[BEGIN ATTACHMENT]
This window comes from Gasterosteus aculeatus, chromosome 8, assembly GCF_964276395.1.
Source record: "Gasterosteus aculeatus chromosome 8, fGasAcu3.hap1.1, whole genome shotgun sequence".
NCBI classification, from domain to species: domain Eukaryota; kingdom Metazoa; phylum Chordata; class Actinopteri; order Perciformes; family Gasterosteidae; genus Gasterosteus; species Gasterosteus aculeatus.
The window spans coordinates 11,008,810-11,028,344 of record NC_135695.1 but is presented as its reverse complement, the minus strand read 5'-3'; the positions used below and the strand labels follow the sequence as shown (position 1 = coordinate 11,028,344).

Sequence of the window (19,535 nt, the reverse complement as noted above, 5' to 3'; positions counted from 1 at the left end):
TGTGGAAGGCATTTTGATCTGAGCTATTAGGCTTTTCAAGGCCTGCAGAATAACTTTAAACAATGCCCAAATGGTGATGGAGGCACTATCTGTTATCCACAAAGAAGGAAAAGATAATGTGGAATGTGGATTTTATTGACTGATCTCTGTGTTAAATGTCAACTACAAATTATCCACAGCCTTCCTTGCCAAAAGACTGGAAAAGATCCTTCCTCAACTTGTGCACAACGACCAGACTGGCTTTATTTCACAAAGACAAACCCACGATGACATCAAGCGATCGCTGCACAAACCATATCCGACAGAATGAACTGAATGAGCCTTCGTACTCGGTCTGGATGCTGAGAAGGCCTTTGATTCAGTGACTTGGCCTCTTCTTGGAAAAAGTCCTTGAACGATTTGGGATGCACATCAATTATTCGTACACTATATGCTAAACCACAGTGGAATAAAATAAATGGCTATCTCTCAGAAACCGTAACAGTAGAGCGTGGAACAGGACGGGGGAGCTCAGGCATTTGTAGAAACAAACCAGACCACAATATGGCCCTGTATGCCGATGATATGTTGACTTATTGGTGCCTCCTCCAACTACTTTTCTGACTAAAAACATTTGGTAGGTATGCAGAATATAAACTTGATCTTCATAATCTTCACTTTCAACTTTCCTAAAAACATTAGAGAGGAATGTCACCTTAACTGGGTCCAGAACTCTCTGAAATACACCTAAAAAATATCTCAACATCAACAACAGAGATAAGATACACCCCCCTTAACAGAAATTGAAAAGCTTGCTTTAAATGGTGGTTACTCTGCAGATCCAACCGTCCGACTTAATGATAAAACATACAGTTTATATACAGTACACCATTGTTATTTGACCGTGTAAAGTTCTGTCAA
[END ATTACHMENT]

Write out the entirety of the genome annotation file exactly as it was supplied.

This window comes from Gasterosteus aculeatus, chromosome 8, assembly GCF_964276395.1.
Source record: "Gasterosteus aculeatus chromosome 8, fGasAcu3.hap1.1, whole genome shotgun sequence".
NCBI classification, from domain to species: domain Eukaryota; kingdom Metazoa; phylum Chordata; class Actinopteri; order Perciformes; family Gasterosteidae; genus Gasterosteus; species Gasterosteus aculeatus.
The window spans coordinates 11,008,810-11,028,344 of record NC_135695.1 but is presented as its reverse complement, the minus strand read 5'-3'; the positions used below and the strand labels follow the sequence as shown (position 1 = coordinate 11,028,344).

Sequence of the window (19,535 nt, the reverse complement as noted above, 5' to 3'; positions counted from 1 at the left end):
TGTGGAAGGCATTTTGATCTGAGCTATTAGGCTTTTCAAGGCCTGCAGAATAACTTTAAACAATGCCCAAATGGTGATGGAGGCACTATCTGTTATCCACAAAGAAGGAAAAGATAATGTGGAATGTGGATTTTATTGACTGATCTCTGTGTTAAATGTCAACTACAAATTATCCACAGCCTTCCTTGCCAAAAGACTGGAAAAGATCCTTCCTCAACTTGTGCACAACGACCAGACTGGCTTTATTTCACAAAGACAAACCCACGATGACATCAAGCGATCGCTGCACAAACCATATCCGACAGAATGAACTGAATGAGCCTTCGTACTCGGTCTGGATGCTGAGAAGGCCTTTGATTCAGTGACTTGGCCTCTTCTTGGAAAAAGTCCTTGAACGATTTGGGATGCACATCAATTATTCGTACACTATATGCTAAACCACAGTGGAATAAAATAAATGGCTATCTCTCAGAAACCGTAACAGTAGAGCGTGGAACAGGACGGGGGAGCTCAGGCATTTGTAGAAACAAACCAGACCACAATATGGCCCTGTATGCCGATGATATGTTGACTTATTGGTGCCTCCTCCAACTACTTTTCTGACTAAAAACATTTGGTAGGTATGCAGAATATAAACTTGATCTTCATAATCTTCACTTTCAACTTTCCTAAAAACATTAGAGAGGAATGTCACCTTAACTGGGTCCAGAACTCTCTGAAATACACCTAAAAAATATCTCAACATCAACAACAGAGATAAGATACACCCCCCTTAACAGAAATTGAAAAGCTTGCTTTAAATGGTGGTTACTCTGCAGATCCAACCGTCCGACTTAATGATAAAACATACAGTTTATATACAGTACACCATTGTTATTTGACCGTGTAAAGTTCTGTCAA